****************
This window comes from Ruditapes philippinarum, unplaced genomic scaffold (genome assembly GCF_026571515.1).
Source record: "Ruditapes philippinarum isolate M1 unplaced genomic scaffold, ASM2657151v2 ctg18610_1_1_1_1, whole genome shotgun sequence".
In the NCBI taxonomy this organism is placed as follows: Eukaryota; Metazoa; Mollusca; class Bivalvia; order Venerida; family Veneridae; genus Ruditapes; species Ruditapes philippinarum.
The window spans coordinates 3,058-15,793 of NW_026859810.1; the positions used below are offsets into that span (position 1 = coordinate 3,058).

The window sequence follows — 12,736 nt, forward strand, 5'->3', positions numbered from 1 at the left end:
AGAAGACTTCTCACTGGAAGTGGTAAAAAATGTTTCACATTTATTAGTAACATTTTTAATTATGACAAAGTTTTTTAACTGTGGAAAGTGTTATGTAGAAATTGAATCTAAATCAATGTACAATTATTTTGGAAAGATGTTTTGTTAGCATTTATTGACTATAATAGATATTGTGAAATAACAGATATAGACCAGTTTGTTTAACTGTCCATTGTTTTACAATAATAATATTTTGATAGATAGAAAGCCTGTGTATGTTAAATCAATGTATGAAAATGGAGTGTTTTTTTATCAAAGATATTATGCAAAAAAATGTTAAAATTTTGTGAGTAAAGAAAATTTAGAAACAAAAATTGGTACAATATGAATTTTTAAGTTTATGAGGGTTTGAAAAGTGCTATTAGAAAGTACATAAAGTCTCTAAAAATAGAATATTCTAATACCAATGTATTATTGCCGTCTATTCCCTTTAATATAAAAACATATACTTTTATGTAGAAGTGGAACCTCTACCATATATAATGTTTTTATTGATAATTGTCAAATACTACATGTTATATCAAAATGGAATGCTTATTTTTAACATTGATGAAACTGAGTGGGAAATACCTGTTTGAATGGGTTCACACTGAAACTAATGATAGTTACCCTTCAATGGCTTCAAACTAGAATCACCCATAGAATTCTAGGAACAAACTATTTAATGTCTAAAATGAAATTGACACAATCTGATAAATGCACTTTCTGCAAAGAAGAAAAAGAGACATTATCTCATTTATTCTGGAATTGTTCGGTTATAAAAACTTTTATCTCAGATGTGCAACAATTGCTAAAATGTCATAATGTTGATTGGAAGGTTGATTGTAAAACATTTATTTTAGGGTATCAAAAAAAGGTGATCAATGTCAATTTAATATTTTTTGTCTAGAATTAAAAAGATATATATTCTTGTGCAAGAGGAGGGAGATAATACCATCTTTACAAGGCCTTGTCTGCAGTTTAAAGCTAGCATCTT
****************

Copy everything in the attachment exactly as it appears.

This window comes from Ruditapes philippinarum, unplaced genomic scaffold (genome assembly GCF_026571515.1).
Source record: "Ruditapes philippinarum isolate M1 unplaced genomic scaffold, ASM2657151v2 ctg18610_1_1_1_1, whole genome shotgun sequence".
In the NCBI taxonomy this organism is placed as follows: Eukaryota; Metazoa; Mollusca; class Bivalvia; order Venerida; family Veneridae; genus Ruditapes; species Ruditapes philippinarum.
The window spans coordinates 3,058-15,793 of NW_026859810.1; the positions used below are offsets into that span (position 1 = coordinate 3,058).

The window sequence follows — 12,736 nt, forward strand, 5'->3', positions numbered from 1 at the left end:
AGAAGACTTCTCACTGGAAGTGGTAAAAAATGTTTCACATTTATTAGTAACATTTTTAATTATGACAAAGTTTTTTAACTGTGGAAAGTGTTATGTAGAAATTGAATCTAAATCAATGTACAATTATTTTGGAAAGATGTTTTGTTAGCATTTATTGACTATAATAGATATTGTGAAATAACAGATATAGACCAGTTTGTTTAACTGTCCATTGTTTTACAATAATAATATTTTGATAGATAGAAAGCCTGTGTATGTTAAATCAATGTATGAAAATGGAGTGTTTTTTTATCAAAGATATTATGCAAAAAAATGTTAAAATTTTGTGAGTAAAGAAAATTTAGAAACAAAAATTGGTACAATATGAATTTTTAAGTTTATGAGGGTTTGAAAAGTGCTATTAGAAAGTACATAAAGTCTCTAAAAATAGAATATTCTAATACCAATGTATTATTGCCGTCTATTCCCTTTAATATAAAAACATATACTTTTATGTAGAAGTGGAACCTCTACCATATATAATGTTTTTATTGATAATTGTCAAATACTACATGTTATATCAAAATGGAATGCTTATTTTTAACATTGATGAAACTGAGTGGGAAATACCTGTTTGAATGGGTTCACACTGAAACTAATGATAGTTACCCTTCAATGGCTTCAAACTAGAATCACCCATAGAATTCTAGGAACAAACTATTTAATGTCTAAAATGAAATTGACACAATCTGATAAATGCACTTTCTGCAAAGAAGAAAAAGAGACATTATCTCATTTATTCTGGAATTGTTCGGTTATAAAAACTTTTATCTCAGATGTGCAACAATTGCTAAAATGTCATAATGTTGATTGGAAGGTTGATTGTAAAACATTTATTTTAGGGTATCAAAAAAAGGTGATCAATGTCAATTTAATATTTTTTGTCTAGAATTAAAAAGATATATATTCTTGTGCAAGAGGAGGGAGATAATACCATCTTTACAAGGCCTTGTCTGCAGTTTAAAGCTAGCATCTT